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OCOChem raises $5m seed round

The Washington-based startup has partnered with investor INPEX to evaluate collaboration opportunities on the transportation of CO2 and clean hydrogen.

Carbon conversion startup OCOchem has raised $5m in Seed funding from lead investor TO VC, according to a news release.

Japan’s INPEX Corp., the LCY Lee Family Office, and MIH Capital Management also participated in the round. They join Halliburton Labs, Halliburton Company’s energy and climate tech accelerator, which has been supporting OCOChem since 2021.

The Richland, Wash.-based company is commercializing a way to make highly versatile carbon-neutral platform molecules by electrochemically converting recycled CO2, water and clean electricity into formic acid and formate chemicals, for use in agricultural and industrial applications.

“Using renewable energy, OCOChem’s technology enables the conversion of water and carbon dioxide into formic acid, which is stable under ambient conditions.” The release states. “The formic acid can also be converted to useful carbon and hydrogen components with minimal energy input.”

In addition to investing in the company, INPEX, Japan’s largest oil and gas production company, has partnered with OCOchem to evaluate collaboration opportunities leveraging the company’s technology to transport CO2 and clean hydrogen.

OCOchem will use the new funds to scale its modular carbon conversion technology to industrial proportions and build a pilot plant for commercial demonstration operations.

“Using OCOchem technology and clean electricity, we can now do what plants and trees have been able to do for billions of years — convert CO2 and water into useful organic molecules using clean energy. But unlike photosynthesis, we can do it faster and more efficiently at a lower cost, using much less land,” said Todd Brix, co-founder and CEO of OCOchem, in the news release.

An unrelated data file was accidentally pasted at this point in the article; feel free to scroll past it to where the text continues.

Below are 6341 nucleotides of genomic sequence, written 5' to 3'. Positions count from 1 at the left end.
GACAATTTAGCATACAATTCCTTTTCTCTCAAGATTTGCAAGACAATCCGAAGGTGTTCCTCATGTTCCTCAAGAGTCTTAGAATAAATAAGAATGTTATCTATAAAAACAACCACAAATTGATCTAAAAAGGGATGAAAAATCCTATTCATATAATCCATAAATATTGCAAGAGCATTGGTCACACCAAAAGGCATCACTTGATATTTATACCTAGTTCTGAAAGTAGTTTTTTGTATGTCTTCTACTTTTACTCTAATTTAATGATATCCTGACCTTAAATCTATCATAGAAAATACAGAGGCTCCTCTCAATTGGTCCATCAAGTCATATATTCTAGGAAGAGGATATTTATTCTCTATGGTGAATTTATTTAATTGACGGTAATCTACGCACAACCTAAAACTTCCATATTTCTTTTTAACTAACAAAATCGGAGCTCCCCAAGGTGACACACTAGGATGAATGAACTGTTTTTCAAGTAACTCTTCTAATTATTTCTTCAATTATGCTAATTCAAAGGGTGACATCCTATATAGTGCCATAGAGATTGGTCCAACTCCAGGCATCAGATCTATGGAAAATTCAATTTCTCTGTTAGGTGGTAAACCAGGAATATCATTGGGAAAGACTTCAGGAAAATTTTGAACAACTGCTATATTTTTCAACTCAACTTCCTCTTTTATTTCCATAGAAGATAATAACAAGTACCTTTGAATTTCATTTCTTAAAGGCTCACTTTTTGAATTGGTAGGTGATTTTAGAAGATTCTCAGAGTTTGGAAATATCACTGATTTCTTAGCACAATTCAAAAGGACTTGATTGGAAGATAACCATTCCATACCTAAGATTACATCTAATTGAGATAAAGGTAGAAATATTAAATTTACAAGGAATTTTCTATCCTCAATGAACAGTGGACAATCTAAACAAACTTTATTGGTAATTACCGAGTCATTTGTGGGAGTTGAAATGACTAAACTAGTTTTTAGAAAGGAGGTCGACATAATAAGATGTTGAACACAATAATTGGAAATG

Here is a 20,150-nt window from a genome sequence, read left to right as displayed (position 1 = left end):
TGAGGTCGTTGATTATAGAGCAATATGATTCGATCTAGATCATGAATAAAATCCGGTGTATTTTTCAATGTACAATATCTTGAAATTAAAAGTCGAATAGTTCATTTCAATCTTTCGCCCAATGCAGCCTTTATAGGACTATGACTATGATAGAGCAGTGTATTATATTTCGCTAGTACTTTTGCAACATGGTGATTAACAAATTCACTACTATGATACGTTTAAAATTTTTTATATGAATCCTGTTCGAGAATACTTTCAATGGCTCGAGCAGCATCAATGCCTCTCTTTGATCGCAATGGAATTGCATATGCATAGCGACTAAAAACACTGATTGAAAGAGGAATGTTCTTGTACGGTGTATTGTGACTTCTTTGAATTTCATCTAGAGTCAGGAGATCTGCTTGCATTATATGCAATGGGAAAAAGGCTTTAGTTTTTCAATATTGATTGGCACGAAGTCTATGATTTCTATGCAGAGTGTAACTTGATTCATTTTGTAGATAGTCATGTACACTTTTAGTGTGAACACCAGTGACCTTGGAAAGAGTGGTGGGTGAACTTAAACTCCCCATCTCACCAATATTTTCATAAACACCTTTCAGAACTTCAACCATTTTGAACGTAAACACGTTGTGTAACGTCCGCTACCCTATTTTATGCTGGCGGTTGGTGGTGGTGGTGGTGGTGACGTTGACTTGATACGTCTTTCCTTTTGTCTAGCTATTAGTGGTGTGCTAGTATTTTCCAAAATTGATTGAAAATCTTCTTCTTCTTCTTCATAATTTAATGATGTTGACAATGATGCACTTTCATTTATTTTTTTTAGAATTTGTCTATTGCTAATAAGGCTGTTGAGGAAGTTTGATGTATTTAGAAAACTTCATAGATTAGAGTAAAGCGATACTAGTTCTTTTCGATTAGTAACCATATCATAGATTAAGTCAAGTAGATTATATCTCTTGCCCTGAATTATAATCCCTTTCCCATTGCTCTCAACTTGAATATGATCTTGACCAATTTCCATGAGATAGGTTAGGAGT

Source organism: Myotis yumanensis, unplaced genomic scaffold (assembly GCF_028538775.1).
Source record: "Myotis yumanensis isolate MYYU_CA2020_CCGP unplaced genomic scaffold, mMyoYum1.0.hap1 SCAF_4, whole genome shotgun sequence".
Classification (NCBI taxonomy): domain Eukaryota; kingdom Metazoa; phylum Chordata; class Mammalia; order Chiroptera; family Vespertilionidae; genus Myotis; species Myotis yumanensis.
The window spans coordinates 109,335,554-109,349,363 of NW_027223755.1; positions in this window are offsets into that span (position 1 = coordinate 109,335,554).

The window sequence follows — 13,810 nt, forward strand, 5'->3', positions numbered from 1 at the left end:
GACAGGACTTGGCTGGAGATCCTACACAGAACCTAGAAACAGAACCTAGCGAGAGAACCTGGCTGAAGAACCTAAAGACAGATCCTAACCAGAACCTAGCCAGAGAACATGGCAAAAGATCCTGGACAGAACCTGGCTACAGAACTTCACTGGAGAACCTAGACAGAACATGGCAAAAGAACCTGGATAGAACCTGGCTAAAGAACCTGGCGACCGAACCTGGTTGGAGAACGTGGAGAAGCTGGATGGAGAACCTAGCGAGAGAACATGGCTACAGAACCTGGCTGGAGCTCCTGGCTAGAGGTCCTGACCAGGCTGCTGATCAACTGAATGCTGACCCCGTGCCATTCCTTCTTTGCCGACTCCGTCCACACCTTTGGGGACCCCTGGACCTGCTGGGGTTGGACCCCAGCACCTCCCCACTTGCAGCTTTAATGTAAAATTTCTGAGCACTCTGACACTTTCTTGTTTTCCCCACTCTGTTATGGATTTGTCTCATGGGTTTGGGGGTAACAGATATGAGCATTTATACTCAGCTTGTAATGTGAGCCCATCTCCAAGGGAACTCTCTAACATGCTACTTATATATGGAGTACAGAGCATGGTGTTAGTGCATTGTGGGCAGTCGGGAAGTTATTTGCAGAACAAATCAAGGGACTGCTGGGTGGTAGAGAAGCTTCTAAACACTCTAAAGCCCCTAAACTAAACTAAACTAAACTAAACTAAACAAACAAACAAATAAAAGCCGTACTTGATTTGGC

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Electrolyzer startup EVOLOH raises $20m Series A

The raise for California-based EVOLOH was led by Engine Ventures with participation from NextEra Energy Resources and 3M Ventures.

EVOLOH, Inc., a cleantech company that manufactures electrolyzer stacks for hydrogen production, today announced it has raised an oversubscribed $20 million Series A round led by Engine Ventures. Additional participating investors include a subsidiary of NextEra Energy Resources and 3M Ventures.

The capital will be used to expand the company’s scalable, high-throughput manufacturing technology and introduce additional capabilities for its NautilusTM platform of advanced liquid alkaline electrolyzers, according to a news release.

EVOLOH is making low-carbon hydrogen globally accessible by revolutionizing the manufacturing of electrolyzers. While incumbent electrolyzers are notoriously expensive and difficult to produce, transport and install, and rely on politically and environmentally challenging supply chains, EVOLOH’s manufacturing facility will offer an 80% reduction in capital investment and footprint.

“This round of funding positions EVOLOH to lead the electrolyzer manufacturing market by transforming electrolyzer stacks into affordable, efficient hardware commodities made with 100% local supply chains,” said Dr. Jimmy Rojas, founder and CEO of EVOLOH.

Electrolyzer stacks, the core component of electrolyzers, are offered via EVOLOH’s NautilusTM platform and made from abundant materials like steel, plastic and aluminum and do not require precious metals or rare earth materials. To reduce the CAPEX and OPEX of hydrogen plants using EVOLOH’s Advanced Liquid Alkaline technology, the NautilusTM stacks use low-cost power electronics and do not require corrosive electrolytes. EVOLOH’s NautilusTM stacks are very compact, and can be built into modules of 24 megawatts, making them ideal for large industrial applications.

Katie Rae, CEO and Managing Partner at Engine Ventures and EVOLOH Board member, added, “EVOLOH has a timely and massive opportunity to not only commercialize better and more affordable electrolyzers, but also introduce a faster and more sustainable electrolyzer manufacturing platform. With an impressive founding team and early partnership activity, EVOLOH is a strong addition to Engine Ventures’ portfolio of cleantech and advanced manufacturing companies.”

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Strategic RNG ventures ramping up